02/08/2021 16:10 EST

Polar Vortex Plunges Prairies Into Record-Breaking Deep Freeze

Frigid temperatures are expected to last throughout the week.

Kayle Neis/The Canadian Press
Pedestrians walk by River Landing on the South Saskatchewan River during an extreme cold warning in Saskatoon, Sask. on Feb. 5, 2021.

How cold is too cold? 

It’s a question many Canadians asked this weekend as temperatures plunged into the deep negative double-digits, shattering records along the way.

A mass of cold air descended across Alberta, Saskatchewan and Manitoba, prompting the coldest days on record in at least 22 communities.

The coldest of the cold? Wekweeti in the Northwest Territories recorded a temperature of –51.9 C, which Environment Canada says is Canada’s coldest temperature in nearly four years.

Uranium City, Sask. was the coldest spot in the prairies where it was a balmy –48.9 C on Sunday, tying its all-time record. 

WATCH: What the heck is a polar vortex? Story continues below. 


The cold capital of Alberta was Fort Chipewyan, where temperatures hit –47.2 C, breaking the previous record of –45.6 C set in 1936.

And more well-known communities also experienced the bone-chilling deep-freeze. When you factor in the windchill, parts of Edmonton and Calgary felt like –55 C. 

Remember when we were making a big deal about how cold the Pfizer COVID-19 vaccine had to be kept? Yeah, this is pretty close to that frigid temperature of –75 C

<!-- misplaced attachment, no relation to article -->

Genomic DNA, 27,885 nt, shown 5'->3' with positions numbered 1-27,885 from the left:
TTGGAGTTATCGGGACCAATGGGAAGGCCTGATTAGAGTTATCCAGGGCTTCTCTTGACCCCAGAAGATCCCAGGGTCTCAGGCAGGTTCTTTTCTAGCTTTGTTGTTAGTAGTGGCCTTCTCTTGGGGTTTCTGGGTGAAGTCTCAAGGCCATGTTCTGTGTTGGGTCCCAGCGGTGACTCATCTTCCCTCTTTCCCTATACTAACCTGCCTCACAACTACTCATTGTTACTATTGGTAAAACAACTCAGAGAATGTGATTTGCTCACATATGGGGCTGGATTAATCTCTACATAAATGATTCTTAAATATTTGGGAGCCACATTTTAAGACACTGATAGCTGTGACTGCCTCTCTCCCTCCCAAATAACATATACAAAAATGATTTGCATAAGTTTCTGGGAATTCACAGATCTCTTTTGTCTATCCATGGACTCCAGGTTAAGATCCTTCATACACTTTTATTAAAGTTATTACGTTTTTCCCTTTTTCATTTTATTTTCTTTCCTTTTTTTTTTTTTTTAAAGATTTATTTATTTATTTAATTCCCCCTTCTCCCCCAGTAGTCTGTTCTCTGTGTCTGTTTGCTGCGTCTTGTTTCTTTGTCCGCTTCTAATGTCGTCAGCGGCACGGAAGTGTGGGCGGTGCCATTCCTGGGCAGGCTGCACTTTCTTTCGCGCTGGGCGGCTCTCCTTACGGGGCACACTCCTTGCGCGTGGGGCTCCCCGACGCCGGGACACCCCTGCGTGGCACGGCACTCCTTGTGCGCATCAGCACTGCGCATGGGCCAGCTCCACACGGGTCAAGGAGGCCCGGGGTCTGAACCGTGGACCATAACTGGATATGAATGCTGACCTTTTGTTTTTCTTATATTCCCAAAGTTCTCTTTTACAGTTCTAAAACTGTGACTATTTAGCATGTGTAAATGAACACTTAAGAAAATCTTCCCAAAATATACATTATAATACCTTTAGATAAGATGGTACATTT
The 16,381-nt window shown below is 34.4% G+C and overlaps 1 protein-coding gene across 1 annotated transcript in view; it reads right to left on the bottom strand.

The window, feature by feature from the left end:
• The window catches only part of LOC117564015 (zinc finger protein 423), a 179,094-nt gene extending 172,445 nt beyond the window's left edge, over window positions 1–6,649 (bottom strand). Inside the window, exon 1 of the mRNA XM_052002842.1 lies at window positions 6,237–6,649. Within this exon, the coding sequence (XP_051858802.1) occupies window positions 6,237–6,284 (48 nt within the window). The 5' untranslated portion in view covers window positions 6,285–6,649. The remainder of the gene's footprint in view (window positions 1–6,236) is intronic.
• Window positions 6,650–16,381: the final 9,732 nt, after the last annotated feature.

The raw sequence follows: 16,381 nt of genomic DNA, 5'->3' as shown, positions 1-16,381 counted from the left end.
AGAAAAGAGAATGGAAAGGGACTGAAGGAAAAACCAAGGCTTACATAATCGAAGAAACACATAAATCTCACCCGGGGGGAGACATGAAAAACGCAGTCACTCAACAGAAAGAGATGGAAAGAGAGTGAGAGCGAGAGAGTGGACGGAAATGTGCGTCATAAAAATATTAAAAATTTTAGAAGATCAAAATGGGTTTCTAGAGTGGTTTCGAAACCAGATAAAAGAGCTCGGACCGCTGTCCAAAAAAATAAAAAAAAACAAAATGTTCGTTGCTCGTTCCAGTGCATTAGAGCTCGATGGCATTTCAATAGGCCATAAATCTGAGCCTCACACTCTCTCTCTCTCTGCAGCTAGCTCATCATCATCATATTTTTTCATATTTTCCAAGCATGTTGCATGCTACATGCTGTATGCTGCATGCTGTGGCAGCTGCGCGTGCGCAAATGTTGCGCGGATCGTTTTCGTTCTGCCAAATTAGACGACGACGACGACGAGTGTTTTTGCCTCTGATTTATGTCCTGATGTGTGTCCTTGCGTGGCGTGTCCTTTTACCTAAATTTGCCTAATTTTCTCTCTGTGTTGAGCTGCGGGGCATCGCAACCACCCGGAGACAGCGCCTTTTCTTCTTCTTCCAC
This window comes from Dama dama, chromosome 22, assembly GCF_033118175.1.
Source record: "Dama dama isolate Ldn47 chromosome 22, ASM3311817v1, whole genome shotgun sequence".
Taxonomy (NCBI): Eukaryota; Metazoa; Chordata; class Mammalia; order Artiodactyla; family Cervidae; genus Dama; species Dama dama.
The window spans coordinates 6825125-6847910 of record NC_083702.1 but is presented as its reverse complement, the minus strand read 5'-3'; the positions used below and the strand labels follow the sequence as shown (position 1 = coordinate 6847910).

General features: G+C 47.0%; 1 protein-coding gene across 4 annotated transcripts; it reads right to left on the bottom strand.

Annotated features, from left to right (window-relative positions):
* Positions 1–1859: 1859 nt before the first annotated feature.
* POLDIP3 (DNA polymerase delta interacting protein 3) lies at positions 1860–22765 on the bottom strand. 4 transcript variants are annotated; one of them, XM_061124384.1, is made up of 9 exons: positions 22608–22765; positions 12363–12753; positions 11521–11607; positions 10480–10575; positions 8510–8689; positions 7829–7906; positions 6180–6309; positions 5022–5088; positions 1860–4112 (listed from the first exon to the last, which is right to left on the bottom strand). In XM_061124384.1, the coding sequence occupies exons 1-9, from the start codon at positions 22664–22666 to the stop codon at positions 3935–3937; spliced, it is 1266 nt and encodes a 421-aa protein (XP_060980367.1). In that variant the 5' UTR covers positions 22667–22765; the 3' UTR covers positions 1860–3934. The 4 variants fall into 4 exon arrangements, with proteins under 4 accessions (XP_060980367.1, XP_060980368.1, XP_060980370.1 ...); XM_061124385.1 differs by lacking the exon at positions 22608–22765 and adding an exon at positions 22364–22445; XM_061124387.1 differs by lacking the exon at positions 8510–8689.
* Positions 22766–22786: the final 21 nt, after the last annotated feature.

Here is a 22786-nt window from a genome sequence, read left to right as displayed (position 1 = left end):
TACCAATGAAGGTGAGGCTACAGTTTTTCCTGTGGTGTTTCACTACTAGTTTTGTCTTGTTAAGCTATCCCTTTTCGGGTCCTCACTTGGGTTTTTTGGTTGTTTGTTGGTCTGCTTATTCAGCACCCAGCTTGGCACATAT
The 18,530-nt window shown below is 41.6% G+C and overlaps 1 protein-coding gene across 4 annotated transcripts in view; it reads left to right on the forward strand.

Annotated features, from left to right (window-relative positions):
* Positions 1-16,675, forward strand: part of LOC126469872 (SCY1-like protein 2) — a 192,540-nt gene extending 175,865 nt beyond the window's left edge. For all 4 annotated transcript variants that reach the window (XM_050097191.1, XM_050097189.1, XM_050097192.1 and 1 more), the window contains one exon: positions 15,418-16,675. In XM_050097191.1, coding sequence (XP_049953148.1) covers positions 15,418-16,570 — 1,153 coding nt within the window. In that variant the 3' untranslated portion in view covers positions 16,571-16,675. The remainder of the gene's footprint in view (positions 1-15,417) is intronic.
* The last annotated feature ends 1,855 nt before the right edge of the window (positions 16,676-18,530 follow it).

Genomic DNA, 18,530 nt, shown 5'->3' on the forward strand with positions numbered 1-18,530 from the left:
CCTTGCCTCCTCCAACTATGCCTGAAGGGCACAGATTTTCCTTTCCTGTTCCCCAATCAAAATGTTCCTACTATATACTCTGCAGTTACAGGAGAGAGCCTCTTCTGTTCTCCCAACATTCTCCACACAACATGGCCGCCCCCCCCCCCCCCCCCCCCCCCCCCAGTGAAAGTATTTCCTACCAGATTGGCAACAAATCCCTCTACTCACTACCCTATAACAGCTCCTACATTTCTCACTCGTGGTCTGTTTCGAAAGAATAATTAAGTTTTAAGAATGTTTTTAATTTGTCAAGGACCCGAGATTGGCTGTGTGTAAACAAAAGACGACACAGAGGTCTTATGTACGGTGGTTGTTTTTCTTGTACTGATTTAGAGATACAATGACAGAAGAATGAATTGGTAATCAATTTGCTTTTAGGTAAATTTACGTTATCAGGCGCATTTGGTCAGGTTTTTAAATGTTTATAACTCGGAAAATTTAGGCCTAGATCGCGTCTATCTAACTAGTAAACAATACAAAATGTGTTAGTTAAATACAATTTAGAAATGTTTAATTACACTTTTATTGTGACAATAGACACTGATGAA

Many Canadians took to social media to show off just how cold it was in their communities, from frozen doorknobs to frosted eyelashes 

It was even too cold this weekend in Calgary for penguins. PENGUINS!

What is a polar vortex? 

A polar vortex is a large area of low pressure and cold air that circulates around the earth’s Poles. The “vortex” of it refers to the counterclockwise flow of air that keeps the cold air close to the Pole.

But sometimes during the winter, the vortex around the North Pole becomes less stable and sends cold air south into the jetstream. And that can cause temperatures across North America to plunge.

As for the North, the vortex is actually warming some places up. The descent of cold air into Western Canada has pushed a pocket of warm air into Nunavut, resulting in above-zero temperatures in eastern parts of the territory. 

According to Environment Canada, the cold air is set to remain in Western Canada for the rest of the week. An extreme cold weather warning remains in place this week for much of Alberta and Manitoba, and the entirety of Saskatchewan. The cold air is expected to linger and even push west into parts of British Columbia by the end of the week. 

So bundle up and stay safe out there. It’s a cold one!